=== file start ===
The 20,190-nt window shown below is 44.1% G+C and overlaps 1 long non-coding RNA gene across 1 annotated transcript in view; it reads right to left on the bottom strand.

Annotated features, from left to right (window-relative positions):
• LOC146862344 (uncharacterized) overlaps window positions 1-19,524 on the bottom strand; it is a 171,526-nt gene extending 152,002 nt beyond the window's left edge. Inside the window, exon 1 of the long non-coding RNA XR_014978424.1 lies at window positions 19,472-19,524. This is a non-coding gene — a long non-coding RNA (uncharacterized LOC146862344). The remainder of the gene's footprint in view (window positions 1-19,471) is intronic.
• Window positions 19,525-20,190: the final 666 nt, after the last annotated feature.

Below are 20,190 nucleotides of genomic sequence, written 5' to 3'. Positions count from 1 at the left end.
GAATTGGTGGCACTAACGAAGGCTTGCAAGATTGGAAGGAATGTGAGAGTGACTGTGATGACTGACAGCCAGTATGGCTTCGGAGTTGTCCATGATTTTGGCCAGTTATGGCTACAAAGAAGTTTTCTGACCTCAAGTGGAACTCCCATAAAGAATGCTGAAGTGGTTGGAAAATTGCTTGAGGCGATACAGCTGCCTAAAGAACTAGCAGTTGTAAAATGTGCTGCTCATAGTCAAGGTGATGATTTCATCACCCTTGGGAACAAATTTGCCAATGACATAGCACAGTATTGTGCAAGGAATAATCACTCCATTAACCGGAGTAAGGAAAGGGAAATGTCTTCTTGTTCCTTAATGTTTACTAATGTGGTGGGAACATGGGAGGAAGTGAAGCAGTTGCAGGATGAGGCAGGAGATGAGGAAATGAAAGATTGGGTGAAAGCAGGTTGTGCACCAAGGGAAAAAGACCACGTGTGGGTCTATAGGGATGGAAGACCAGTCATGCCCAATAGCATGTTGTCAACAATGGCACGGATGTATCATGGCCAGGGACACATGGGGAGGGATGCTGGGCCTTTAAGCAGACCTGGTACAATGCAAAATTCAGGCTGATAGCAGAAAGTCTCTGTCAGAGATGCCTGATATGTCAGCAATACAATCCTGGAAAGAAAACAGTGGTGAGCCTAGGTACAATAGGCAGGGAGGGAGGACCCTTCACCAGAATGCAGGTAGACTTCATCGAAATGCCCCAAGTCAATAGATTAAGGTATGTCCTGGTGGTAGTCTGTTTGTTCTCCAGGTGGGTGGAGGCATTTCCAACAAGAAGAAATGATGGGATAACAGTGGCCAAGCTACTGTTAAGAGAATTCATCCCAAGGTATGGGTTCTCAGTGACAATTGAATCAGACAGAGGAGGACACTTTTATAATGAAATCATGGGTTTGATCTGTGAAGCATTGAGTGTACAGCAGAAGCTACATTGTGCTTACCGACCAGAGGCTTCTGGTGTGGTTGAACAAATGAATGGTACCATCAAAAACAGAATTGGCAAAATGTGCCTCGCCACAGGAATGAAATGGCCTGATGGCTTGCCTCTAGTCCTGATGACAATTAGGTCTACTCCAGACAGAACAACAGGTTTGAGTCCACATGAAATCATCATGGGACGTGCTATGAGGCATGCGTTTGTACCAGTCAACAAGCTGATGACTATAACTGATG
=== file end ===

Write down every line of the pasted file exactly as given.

The 20,190-nt window shown below is 44.1% G+C and overlaps 1 long non-coding RNA gene across 1 annotated transcript in view; it reads right to left on the bottom strand.

Annotated features, from left to right (window-relative positions):
• LOC146862344 (uncharacterized) overlaps window positions 1-19,524 on the bottom strand; it is a 171,526-nt gene extending 152,002 nt beyond the window's left edge. Inside the window, exon 1 of the long non-coding RNA XR_014978424.1 lies at window positions 19,472-19,524. This is a non-coding gene — a long non-coding RNA (uncharacterized LOC146862344). The remainder of the gene's footprint in view (window positions 1-19,471) is intronic.
• Window positions 19,525-20,190: the final 666 nt, after the last annotated feature.

Below are 20,190 nucleotides of genomic sequence, written 5' to 3'. Positions count from 1 at the left end.
GAATTGGTGGCACTAACGAAGGCTTGCAAGATTGGAAGGAATGTGAGAGTGACTGTGATGACTGACAGCCAGTATGGCTTCGGAGTTGTCCATGATTTTGGCCAGTTATGGCTACAAAGAAGTTTTCTGACCTCAAGTGGAACTCCCATAAAGAATGCTGAAGTGGTTGGAAAATTGCTTGAGGCGATACAGCTGCCTAAAGAACTAGCAGTTGTAAAATGTGCTGCTCATAGTCAAGGTGATGATTTCATCACCCTTGGGAACAAATTTGCCAATGACATAGCACAGTATTGTGCAAGGAATAATCACTCCATTAACCGGAGTAAGGAAAGGGAAATGTCTTCTTGTTCCTTAATGTTTACTAATGTGGTGGGAACATGGGAGGAAGTGAAGCAGTTGCAGGATGAGGCAGGAGATGAGGAAATGAAAGATTGGGTGAAAGCAGGTTGTGCACCAAGGGAAAAAGACCACGTGTGGGTCTATAGGGATGGAAGACCAGTCATGCCCAATAGCATGTTGTCAACAATGGCACGGATGTATCATGGCCAGGGACACATGGGGAGGGATGCTGGGCCTTTAAGCAGACCTGGTACAATGCAAAATTCAGGCTGATAGCAGAAAGTCTCTGTCAGAGATGCCTGATATGTCAGCAATACAATCCTGGAAAGAAAACAGTGGTGAGCCTAGGTACAATAGGCAGGGAGGGAGGACCCTTCACCAGAATGCAGGTAGACTTCATCGAAATGCCCCAAGTCAATAGATTAAGGTATGTCCTGGTGGTAGTCTGTTTGTTCTCCAGGTGGGTGGAGGCATTTCCAACAAGAAGAAATGATGGGATAACAGTGGCCAAGCTACTGTTAAGAGAATTCATCCCAAGGTATGGGTTCTCAGTGACAATTGAATCAGACAGAGGAGGACACTTTTATAATGAAATCATGGGTTTGATCTGTGAAGCATTGAGTGTACAGCAGAAGCTACATTGTGCTTACCGACCAGAGGCTTCTGGTGTGGTTGAACAAATGAATGGTACCATCAAAAACAGAATTGGCAAAATGTGCCTCGCCACAGGAATGAAATGGCCTGATGGCTTGCCTCTAGTCCTGATGACAATTAGGTCTACTCCAGACAGAACAACAGGTTTGAGTCCACATGAAATCATCATGGGACGTGCTATGAGGCATGCGTTTGTACCAGTCAACAAGCTGATGACTATAACTGATG